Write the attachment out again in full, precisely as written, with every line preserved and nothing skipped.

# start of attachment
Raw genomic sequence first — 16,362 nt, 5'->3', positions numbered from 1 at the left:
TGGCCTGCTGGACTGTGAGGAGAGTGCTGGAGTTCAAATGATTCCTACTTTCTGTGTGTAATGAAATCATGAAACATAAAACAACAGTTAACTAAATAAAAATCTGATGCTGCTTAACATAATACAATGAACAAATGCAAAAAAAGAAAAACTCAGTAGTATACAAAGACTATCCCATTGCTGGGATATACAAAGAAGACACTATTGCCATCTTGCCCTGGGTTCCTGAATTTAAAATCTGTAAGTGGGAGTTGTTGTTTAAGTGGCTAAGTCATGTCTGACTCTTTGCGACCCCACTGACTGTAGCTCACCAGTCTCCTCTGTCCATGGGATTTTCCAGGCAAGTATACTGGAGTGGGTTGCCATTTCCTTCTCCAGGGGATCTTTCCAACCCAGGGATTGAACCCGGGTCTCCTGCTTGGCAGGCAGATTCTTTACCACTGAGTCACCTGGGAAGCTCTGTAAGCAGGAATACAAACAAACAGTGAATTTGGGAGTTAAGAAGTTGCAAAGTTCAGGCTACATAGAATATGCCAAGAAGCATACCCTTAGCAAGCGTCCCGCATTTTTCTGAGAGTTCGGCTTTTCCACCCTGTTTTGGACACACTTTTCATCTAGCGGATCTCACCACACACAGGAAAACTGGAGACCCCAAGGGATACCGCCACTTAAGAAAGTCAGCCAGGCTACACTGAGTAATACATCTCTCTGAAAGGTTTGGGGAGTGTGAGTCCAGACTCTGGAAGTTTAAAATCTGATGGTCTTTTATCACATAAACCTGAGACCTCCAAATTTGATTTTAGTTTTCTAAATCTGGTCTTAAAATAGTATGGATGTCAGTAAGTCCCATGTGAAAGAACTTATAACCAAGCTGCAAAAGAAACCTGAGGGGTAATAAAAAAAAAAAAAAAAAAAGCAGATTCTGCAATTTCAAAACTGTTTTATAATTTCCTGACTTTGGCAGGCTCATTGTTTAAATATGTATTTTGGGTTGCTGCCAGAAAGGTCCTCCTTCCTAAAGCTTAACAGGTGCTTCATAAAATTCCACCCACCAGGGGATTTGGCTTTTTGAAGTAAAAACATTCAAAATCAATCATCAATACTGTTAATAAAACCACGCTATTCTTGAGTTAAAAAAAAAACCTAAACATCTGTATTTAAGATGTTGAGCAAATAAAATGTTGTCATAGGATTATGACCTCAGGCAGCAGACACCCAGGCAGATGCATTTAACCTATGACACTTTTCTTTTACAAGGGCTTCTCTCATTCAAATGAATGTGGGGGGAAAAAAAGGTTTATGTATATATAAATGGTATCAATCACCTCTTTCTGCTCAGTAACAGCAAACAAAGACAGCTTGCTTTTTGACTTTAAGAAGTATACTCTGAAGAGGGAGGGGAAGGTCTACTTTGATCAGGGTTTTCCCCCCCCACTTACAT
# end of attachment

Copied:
Raw genomic sequence first — 16,362 nt, 5'->3', positions numbered from 1 at the left:
TGGCCTGCTGGACTGTGAGGAGAGTGCTGGAGTTCAAATGATTCCTACTTTCTGTGTGTAATGAAATCATGAAACATAAAACAACAGTTAACTAAATAAAAATCTGATGCTGCTTAACATAATACAATGAACAAATGCAAAAAAAGAAAAACTCAGTAGTATACAAAGACTATCCCATTGCTGGGATATACAAAGAAGACACTATTGCCATCTTGCCCTGGGTTCCTGAATTTAAAATCTGTAAGTGGGAGTTGTTGTTTAAGTGGCTAAGTCATGTCTGACTCTTTGCGACCCCACTGACTGTAGCTCACCAGTCTCCTCTGTCCATGGGATTTTCCAGGCAAGTATACTGGAGTGGGTTGCCATTTCCTTCTCCAGGGGATCTTTCCAACCCAGGGATTGAACCCGGGTCTCCTGCTTGGCAGGCAGATTCTTTACCACTGAGTCACCTGGGAAGCTCTGTAAGCAGGAATACAAACAAACAGTGAATTTGGGAGTTAAGAAGTTGCAAAGTTCAGGCTACATAGAATATGCCAAGAAGCATACCCTTAGCAAGCGTCCCGCATTTTTCTGAGAGTTCGGCTTTTCCACCCTGTTTTGGACACACTTTTCATCTAGCGGATCTCACCACACACAGGAAAACTGGAGACCCCAAGGGATACCGCCACTTAAGAAAGTCAGCCAGGCTACACTGAGTAATACATCTCTCTGAAAGGTTTGGGGAGTGTGAGTCCAGACTCTGGAAGTTTAAAATCTGATGGTCTTTTATCACATAAACCTGAGACCTCCAAATTTGATTTTAGTTTTCTAAATCTGGTCTTAAAATAGTATGGATGTCAGTAAGTCCCATGTGAAAGAACTTATAACCAAGCTGCAAAAGAAACCTGAGGGGTAATAAAAAAAAAAAAAAAAAAAGCAGATTCTGCAATTTCAAAACTGTTTTATAATTTCCTGACTTTGGCAGGCTCATTGTTTAAATATGTATTTTGGGTTGCTGCCAGAAAGGTCCTCCTTCCTAAAGCTTAACAGGTGCTTCATAAAATTCCACCCACCAGGGGATTTGGCTTTTTGAAGTAAAAACATTCAAAATCAATCATCAATACTGTTAATAAAACCACGCTATTCTTGAGTTAAAAAAAAAACCTAAACATCTGTATTTAAGATGTTGAGCAAATAAAATGTTGTCATAGGATTATGACCTCAGGCAGCAGACACCCAGGCAGATGCATTTAACCTATGACACTTTTCTTTTACAAGGGCTTCTCTCATTCAAATGAATGTGGGGGGAAAAAAAGGTTTATGTATATATAAATGGTATCAATCACCTCTTTCTGCTCAGTAACAGCAAACAAAGACAGCTTGCTTTTTGACTTTAAGAAGTATACTCTGAAGAGGGAGGGGAAGGTCTACTTTGATCAGGGTTTTCCCCCCCCACTTACAT